Boards are often interested in how their Association’s reserve account balance is compared to other common interest communities (Condominiums, PUD, and HOA) in the area. Since each community has a unique common area component inventory just comparing the reserve account balances is not sufficient to compare communities for reserve fund strength. However there is a measure of reserve level adequacy known as “Percent Funded” which is provided in the reserve study which can be a good measure to compare communities with respects to funding levels.
Percent funded is the measure of how much a community actually has in its reserve account versus how much it ideally should have at any particular point in time. Those communities with lower percent funded (under 30%) will typically have the highest risk for reliance on special assessments and loans while those with the highest percent funded (over 70%) will typically have the lowest risk for special assessments and loans.
Most communities fall into a fair Percent Funded range which is often adequate for many years or decades but is also when the risk of complacency becomes apparent as “Peak Year” cycles come around. This is when a community will see large expenses related to its most expensive common area components which are typically roofing, siding, asphalt, windows and decks. A community which is in the “fair” funded range can often still fall to a poor funding range or have to rely on special assessments or loans to for these expenses.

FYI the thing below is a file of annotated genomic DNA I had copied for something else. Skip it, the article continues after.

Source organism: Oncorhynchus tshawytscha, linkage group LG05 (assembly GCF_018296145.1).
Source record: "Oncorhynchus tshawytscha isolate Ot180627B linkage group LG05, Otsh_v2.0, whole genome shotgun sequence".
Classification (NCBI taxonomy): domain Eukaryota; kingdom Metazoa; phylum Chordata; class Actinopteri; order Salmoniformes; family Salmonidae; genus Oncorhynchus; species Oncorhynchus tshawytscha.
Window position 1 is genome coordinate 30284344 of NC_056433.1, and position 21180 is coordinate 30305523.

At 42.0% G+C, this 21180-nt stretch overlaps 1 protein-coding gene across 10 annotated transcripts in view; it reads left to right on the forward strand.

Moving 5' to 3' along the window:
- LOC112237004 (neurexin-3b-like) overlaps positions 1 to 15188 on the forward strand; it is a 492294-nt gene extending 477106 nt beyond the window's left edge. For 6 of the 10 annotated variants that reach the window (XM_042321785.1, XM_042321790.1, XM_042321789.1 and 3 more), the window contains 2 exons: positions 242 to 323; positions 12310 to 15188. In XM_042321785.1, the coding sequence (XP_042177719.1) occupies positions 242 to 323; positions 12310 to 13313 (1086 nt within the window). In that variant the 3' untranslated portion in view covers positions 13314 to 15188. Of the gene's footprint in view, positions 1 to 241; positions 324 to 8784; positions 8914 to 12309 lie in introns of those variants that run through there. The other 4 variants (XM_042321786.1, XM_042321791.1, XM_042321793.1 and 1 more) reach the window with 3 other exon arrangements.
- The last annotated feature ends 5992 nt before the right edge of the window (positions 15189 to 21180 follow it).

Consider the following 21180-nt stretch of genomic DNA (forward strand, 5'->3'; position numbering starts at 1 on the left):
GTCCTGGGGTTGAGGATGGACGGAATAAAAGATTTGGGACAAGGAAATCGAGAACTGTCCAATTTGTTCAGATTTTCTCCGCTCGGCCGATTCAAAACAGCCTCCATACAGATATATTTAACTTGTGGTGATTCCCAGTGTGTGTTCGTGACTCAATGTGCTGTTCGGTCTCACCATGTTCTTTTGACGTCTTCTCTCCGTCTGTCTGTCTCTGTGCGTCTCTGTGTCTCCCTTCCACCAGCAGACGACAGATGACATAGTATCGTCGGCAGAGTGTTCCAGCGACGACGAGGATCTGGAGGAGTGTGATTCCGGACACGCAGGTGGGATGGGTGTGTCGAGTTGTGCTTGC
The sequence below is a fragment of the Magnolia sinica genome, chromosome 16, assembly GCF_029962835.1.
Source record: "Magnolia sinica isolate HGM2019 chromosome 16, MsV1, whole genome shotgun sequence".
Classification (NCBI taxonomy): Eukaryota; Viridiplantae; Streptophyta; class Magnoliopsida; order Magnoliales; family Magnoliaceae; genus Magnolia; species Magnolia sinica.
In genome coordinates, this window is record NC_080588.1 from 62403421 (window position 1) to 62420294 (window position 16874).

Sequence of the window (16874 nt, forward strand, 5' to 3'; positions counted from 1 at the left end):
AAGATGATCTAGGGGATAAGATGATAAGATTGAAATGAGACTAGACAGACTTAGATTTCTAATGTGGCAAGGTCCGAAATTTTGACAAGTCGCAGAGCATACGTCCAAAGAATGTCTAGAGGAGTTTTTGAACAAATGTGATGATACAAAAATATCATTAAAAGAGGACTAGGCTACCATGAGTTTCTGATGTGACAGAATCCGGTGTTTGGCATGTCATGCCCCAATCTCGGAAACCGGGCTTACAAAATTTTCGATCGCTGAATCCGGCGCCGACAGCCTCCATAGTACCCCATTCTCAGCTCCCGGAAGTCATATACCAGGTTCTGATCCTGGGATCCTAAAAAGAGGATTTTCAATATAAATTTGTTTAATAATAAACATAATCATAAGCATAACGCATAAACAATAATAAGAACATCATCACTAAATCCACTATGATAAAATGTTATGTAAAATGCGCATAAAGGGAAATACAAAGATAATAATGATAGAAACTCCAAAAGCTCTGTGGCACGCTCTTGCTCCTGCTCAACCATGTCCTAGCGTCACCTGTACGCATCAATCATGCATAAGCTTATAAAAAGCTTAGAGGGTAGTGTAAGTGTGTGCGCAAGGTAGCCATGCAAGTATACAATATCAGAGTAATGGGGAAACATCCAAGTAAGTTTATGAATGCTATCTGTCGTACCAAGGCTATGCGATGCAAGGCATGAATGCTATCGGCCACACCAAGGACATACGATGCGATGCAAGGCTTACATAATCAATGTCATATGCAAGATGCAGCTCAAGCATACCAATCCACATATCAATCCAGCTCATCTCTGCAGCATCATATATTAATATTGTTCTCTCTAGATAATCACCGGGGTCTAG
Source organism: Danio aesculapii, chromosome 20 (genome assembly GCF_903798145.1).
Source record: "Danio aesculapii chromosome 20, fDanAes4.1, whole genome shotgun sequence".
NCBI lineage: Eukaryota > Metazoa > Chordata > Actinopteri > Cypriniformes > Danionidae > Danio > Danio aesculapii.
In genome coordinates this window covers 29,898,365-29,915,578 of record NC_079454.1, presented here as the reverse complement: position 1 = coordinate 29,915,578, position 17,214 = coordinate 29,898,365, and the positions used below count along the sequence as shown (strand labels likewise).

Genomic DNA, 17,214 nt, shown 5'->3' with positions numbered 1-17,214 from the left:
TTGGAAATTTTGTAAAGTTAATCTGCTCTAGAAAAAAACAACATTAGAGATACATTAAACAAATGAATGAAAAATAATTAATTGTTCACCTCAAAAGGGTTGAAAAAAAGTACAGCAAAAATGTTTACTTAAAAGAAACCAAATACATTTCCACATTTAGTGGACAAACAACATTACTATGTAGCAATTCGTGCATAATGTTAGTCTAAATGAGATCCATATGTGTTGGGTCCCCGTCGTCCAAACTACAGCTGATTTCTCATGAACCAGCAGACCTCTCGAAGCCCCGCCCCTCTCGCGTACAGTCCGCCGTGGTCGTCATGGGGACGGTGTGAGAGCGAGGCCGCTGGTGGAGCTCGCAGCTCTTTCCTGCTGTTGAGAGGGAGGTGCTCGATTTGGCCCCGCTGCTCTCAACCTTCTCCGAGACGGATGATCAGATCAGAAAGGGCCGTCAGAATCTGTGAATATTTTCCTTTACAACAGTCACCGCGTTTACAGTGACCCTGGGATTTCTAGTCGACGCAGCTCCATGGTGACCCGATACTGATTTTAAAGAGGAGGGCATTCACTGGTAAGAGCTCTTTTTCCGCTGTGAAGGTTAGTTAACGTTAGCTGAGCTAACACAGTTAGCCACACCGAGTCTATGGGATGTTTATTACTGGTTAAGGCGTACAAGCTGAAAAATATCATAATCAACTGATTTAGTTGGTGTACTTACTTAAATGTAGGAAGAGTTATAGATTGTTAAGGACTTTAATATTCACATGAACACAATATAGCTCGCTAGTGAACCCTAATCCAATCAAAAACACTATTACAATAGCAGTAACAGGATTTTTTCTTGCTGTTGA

While there is no right or wrong percent funded measurement per se, those communities that choose to remain in a lower funding range run the highest risk for the negative consequences associated with these decisions which can include:
The goal of a reserve study and recommendation by the reserve analyst should guide the community to a higher percent funded range over time and ideally to a good and eventual fully funded balance or 100% Funded.
Yes, other than the basics of fairness to the community membership, in today’s lending environment many Buyers, Lenders and Brokers are interested in seeing how well a community is financially prepared for the future. Fannie Mae, FHA and Freddie Mac purchased or insure the vast majority of all condominium loans in the United States and they have their own guidelines with respects to the reserve account levels. The underwriter in many purchase and refinance transactions will request a copy of a recent reserve study to confirm that the community meets these Institutions guidelines so that the loan can be sold or insured by the appropriate entity.
We work with communities on a regular basis that have ordered a reserve study because a buyer was not able to purchase a unit or an owner was not able to refinance. Often these communities are smaller, self-managed and the Board is not aware of the lending guidelines being enforced in recent years.
While Percent Funded is usually a good indicator of the financial health of a community with respects to its reserve account balance, it’s not the full story. A reserve study will have many pages and sections for review, each with their specific purpose. Occasionally a community which appears to be in a good funding range could be in a position which still requires a special assessment which would not be so noticeable in the percent funded calculation.
This scenario would however be noticeable in reviewing the Cash Flow Projection section in the reserve study, which is the report that shows the projected reserve account balances and expenditures over the 30 timeframe of the study.
It is important that the all parties read, come to an understanding of the sections of the report and ask questions of the reserve study company for a full picture of where a community is with respects to its reserve account adequacy.